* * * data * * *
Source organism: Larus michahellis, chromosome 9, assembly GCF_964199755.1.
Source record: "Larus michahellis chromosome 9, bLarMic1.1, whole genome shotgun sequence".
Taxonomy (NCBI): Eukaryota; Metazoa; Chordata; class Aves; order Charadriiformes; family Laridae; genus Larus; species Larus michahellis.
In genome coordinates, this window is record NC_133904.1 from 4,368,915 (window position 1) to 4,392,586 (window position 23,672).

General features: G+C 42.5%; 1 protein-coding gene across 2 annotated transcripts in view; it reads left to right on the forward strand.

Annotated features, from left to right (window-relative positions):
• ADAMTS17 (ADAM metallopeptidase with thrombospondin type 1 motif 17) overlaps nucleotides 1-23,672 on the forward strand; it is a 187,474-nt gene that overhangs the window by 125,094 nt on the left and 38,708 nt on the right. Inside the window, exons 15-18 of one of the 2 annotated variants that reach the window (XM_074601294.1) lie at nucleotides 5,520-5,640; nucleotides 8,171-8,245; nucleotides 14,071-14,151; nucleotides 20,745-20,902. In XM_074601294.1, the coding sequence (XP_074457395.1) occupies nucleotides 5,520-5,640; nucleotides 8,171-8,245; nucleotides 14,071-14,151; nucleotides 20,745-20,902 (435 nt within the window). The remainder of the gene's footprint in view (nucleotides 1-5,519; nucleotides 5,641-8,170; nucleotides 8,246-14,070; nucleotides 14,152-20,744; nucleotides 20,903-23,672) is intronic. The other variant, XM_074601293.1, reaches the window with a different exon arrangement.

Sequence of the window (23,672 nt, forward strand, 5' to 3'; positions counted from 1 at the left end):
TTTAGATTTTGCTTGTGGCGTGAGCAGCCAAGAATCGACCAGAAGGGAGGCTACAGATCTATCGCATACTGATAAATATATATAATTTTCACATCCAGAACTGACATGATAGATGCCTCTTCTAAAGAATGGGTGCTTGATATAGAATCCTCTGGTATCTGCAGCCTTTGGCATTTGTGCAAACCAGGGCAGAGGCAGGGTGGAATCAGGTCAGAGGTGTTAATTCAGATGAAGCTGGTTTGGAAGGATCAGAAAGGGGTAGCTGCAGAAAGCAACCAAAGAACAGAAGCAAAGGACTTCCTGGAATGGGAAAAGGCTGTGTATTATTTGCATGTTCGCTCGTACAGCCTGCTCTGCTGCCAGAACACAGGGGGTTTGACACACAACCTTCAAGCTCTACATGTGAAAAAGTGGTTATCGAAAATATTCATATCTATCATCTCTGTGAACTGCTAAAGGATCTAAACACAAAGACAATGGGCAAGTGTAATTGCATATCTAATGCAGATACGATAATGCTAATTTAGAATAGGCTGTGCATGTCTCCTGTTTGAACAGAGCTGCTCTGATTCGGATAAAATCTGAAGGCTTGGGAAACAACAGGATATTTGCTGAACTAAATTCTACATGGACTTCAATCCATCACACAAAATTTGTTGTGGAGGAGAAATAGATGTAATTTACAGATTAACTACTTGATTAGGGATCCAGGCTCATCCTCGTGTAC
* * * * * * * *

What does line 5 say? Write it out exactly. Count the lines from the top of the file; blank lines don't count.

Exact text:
General features: G+C 42.5%; 1 protein-coding gene across 2 annotated transcripts in view; it reads left to right on the forward strand.